Testosterone & Immunocompetence

Discussion in 'Men's Health Forum' started by Michael Scally MD, May 11, 2018.

  1. Michael Scally MD

    Michael Scally MD Doctor of Medicine

    No Evidence for The Immunocompetence Handicap Hypothesis in Males

    The observations that testosterone might be immunosuppressive, form the basis for the immunocompetence handicap hypothesis (ICHH). According to ICHH only high-quality individuals can maintain high levels of testosterone and afford the physiological cost of hormone-derived immunosuppression.

    The animal and human studies that attempted to support the ICHH by precisely defined impairment of immunity associated with high testosterone levels are inconclusive. Furthermore, human studies have used only selected immune functions and varying testosterone fractions.

    This is the first study examining the relationship between multiple innate and adaptive immunity and serum levels of free testosterone, total testosterone, DHT and DHEA in ninety-seven healthy men. Free testosterone and marginally DHT levels were positively correlated with the strength of the influenza post-vaccination response. Total testosterone and DHEA showed no immunomodulatory properties.

    Our findings did not support ICHH assumptions about immunosuppressive function of androgens. In the affluent society studied here, men with higher levels of free testosterone could afford to invest more in adaptive immunity. Since the hormone-immune relationship is complex and may depend on multiple factors, including access to food resources, androgens should be treated as immunomodulators rather than implicit immunosuppressants.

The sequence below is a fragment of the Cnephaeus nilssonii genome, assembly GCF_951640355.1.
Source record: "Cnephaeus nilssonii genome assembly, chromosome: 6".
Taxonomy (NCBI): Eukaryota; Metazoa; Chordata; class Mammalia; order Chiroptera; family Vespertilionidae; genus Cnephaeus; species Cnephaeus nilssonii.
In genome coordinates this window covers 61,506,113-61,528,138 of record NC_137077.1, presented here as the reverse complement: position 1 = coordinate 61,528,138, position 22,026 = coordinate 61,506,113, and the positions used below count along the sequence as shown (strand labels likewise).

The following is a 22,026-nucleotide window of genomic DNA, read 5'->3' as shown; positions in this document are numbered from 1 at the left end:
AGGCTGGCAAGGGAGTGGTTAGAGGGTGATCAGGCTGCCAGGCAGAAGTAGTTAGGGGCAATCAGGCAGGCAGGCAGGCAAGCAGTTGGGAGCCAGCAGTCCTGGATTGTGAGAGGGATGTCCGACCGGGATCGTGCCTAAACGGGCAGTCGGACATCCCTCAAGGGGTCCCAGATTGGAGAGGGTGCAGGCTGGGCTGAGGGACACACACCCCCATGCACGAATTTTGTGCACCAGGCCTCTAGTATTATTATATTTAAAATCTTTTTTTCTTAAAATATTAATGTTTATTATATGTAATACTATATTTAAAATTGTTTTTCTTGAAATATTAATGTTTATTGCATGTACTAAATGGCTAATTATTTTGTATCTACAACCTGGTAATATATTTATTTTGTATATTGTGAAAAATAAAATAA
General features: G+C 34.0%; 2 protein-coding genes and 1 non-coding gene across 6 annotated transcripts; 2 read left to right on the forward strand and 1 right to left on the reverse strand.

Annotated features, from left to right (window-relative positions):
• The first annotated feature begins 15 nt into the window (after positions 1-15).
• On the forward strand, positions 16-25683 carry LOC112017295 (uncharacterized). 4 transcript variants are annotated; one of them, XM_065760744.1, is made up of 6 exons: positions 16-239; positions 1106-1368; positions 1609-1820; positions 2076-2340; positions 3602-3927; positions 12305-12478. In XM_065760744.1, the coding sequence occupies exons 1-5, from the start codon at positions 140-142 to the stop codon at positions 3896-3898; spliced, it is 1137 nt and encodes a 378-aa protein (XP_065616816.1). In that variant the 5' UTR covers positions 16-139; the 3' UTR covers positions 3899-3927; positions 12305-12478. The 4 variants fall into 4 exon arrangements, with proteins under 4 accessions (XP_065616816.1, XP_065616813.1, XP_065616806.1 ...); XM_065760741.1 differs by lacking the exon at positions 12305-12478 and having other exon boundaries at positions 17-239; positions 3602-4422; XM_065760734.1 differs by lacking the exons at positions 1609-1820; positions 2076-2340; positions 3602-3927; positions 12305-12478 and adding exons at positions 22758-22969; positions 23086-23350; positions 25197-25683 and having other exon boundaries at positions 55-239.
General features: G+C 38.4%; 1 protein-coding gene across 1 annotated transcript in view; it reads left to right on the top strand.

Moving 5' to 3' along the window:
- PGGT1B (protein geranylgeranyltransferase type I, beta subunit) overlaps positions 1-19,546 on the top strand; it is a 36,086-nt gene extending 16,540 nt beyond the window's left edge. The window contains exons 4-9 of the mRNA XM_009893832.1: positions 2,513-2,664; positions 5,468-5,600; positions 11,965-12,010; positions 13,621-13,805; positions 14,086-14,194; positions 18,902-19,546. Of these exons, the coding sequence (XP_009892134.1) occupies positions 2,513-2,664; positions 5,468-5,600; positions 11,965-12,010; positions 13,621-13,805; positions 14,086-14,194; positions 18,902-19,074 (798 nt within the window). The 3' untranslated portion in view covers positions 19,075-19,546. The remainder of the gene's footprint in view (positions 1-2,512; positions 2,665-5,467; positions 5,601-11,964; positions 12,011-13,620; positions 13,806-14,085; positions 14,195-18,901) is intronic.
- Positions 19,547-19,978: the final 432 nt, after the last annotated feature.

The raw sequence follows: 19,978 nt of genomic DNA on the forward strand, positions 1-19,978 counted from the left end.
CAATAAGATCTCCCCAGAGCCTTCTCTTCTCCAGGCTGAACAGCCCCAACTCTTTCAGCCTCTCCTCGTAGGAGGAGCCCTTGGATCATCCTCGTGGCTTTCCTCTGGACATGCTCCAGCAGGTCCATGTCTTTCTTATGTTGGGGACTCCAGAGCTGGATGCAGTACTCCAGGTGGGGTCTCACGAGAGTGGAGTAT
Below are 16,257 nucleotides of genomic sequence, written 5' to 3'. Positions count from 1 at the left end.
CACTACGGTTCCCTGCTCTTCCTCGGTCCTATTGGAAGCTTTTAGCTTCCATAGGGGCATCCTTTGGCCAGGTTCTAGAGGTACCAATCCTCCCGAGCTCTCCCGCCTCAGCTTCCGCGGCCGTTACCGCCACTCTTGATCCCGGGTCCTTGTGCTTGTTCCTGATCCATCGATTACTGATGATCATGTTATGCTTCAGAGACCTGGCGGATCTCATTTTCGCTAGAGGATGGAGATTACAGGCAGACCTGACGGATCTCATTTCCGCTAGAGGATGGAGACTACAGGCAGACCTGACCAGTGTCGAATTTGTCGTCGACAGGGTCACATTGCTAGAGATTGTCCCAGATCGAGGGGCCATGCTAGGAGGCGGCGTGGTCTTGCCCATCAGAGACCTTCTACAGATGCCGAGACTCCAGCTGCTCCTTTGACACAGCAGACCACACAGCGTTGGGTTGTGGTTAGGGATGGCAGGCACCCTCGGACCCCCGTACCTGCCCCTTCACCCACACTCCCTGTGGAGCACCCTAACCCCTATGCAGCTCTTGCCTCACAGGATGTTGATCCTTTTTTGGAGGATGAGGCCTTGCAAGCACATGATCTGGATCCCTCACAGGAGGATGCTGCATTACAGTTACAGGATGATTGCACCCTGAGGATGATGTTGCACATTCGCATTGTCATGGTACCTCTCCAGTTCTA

Nowak J, Pawłowski B, Borkowska B, Augustyniak D, Drulis-Kawa Z. No evidence for the immunocompetence handicap hypothesis in male humans. Scientific reports 2018;8:7392. No evidence for the immunocompetence handicap hypothesis in male humans
  2. Michael Scally MD

    Michael Scally MD Doctor of Medicine

    Gubbels Bupp MR, Jorgensen TN. Androgen-Induced Immunosuppression. Frontiers in immunology 2018;9:794. https://www.frontiersin.org/articles/10.3389/fimmu.2018.00794/full

    In addition to determining biological sex, sex hormones are known to influence health and disease via regulation of immune cell activities and modulation of target-organ susceptibility to immune-mediated damage. Systemic autoimmune disorders, such as systemic lupus erythematosus, rheumatoid arthritis, and multiple sclerosis are more prevalent in females, while cancer shows the opposite pattern. Sex hormones have been repeatedly suggested to play a part in these biases. In this review, we will discuss how androgens and the expression of functional androgen receptor affect immune cells and how this may dampen or alter immune response(s) and affect autoimmune disease incidences and progression.
  3. Michael Scally MD

    Michael Scally MD Doctor of Medicine

    [OA] testosterone is an Endogenous Regulator of BAFF and Splenic B Cell Number

    Testosterone deficiency in men is associated with increased risk for autoimmunity and increased B cell numbers through unknown mechanisms.

    Here we show that testosterone regulates the cytokine BAFF, an essential survival factor for B cells.

    Male mice lacking the androgen receptor have increased splenic B cell numbers, serum BAFF levels and splenic Baff mRNA.